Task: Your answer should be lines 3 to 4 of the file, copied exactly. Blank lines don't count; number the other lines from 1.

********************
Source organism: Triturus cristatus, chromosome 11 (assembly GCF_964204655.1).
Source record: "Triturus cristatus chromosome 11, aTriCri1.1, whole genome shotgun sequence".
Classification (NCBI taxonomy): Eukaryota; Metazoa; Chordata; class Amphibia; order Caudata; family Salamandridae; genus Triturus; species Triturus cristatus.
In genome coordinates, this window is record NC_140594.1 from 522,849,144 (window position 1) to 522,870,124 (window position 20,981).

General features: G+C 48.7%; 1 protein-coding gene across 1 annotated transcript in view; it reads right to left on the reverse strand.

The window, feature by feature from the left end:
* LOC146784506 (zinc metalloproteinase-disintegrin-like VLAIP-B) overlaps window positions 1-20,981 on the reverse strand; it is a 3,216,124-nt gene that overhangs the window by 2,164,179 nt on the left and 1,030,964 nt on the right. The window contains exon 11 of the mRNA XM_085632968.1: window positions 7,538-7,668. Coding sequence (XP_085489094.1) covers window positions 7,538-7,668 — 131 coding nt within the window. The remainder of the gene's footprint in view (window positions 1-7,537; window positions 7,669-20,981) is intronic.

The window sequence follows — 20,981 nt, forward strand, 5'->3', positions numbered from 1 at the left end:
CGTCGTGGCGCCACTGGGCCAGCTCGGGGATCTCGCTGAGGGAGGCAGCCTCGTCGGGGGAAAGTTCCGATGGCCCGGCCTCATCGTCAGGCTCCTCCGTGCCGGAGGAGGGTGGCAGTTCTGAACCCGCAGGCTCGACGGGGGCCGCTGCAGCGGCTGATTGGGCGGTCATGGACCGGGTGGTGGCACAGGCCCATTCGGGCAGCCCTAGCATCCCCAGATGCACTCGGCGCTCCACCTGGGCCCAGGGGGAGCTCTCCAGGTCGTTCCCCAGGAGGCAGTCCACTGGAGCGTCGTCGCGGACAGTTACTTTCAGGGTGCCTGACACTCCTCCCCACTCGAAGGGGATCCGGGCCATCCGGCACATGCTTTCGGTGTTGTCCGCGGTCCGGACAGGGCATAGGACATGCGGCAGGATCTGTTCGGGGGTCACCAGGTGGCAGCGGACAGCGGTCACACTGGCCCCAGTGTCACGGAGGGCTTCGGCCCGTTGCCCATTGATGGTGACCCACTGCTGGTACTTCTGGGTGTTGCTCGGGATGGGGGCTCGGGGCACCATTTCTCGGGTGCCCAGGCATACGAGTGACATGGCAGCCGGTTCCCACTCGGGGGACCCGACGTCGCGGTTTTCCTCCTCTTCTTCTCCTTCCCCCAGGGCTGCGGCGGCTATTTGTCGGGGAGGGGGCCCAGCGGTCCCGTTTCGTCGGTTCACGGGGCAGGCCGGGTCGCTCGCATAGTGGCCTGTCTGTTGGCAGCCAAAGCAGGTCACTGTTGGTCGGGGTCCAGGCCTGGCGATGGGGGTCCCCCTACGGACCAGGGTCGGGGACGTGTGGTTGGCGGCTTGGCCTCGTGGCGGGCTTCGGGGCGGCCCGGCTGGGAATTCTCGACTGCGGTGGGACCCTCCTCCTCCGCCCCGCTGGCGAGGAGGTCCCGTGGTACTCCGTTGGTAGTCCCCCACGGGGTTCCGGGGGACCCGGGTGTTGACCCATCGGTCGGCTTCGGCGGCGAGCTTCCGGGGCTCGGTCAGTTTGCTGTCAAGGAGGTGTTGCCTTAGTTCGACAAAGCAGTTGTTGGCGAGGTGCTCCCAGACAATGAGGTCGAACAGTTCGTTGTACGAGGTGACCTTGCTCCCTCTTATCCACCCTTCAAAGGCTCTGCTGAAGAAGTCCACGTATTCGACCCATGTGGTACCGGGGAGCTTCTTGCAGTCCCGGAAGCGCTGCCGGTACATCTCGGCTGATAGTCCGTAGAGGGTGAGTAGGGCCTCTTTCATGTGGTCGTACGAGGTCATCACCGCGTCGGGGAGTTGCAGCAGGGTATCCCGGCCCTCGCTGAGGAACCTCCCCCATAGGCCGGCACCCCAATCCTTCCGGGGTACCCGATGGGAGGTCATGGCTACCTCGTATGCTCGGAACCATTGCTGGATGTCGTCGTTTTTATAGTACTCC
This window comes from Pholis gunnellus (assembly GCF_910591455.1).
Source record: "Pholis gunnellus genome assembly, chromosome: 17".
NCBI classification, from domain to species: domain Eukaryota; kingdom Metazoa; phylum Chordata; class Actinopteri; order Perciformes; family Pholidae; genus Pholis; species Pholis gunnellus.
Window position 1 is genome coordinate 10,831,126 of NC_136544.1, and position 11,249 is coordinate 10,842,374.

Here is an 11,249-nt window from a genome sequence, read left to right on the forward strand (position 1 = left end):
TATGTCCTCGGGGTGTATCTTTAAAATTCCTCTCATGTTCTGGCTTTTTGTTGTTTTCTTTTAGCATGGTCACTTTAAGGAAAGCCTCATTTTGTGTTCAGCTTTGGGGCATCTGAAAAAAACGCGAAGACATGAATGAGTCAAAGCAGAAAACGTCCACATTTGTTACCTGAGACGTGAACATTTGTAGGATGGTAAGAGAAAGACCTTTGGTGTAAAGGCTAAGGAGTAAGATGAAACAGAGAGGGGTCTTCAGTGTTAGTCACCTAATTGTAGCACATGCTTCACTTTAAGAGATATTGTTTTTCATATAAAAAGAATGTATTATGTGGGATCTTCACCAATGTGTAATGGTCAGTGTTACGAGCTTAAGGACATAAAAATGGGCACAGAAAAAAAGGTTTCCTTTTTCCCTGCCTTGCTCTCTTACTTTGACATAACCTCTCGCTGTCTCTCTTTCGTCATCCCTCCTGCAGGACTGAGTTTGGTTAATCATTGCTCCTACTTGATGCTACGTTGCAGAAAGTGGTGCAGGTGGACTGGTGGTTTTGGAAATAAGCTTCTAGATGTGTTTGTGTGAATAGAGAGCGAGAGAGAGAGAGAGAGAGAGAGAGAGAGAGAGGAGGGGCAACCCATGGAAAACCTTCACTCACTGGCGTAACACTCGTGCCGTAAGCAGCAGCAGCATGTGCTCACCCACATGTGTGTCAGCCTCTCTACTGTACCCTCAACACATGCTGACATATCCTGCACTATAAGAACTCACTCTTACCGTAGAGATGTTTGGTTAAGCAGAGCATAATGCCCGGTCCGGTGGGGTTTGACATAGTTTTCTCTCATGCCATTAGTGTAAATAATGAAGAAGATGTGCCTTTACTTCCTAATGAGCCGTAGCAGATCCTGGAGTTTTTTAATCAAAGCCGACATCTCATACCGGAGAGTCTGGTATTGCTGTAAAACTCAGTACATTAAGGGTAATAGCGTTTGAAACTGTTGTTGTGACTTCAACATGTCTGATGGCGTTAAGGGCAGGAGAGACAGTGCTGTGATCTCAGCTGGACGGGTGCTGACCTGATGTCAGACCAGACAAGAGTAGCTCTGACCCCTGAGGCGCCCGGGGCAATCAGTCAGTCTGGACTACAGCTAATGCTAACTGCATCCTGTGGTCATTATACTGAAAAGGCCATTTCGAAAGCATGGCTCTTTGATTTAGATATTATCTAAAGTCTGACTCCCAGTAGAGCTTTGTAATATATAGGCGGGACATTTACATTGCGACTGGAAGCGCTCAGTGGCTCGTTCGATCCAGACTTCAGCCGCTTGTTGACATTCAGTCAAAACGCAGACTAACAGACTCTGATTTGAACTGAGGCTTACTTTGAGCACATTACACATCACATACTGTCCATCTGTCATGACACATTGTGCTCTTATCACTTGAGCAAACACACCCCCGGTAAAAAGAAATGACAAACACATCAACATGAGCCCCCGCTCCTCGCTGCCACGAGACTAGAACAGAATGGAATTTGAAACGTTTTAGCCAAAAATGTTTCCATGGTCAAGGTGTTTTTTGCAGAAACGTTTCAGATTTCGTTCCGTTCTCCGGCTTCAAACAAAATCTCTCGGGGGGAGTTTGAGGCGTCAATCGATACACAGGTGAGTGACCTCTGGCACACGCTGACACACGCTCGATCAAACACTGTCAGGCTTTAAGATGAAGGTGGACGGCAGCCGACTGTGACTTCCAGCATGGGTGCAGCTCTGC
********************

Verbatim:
Classification (NCBI taxonomy): Eukaryota; Metazoa; Chordata; class Amphibia; order Caudata; family Salamandridae; genus Triturus; species Triturus cristatus.
In genome coordinates, this window is record NC_140594.1 from 522,849,144 (window position 1) to 522,870,124 (window position 20,981).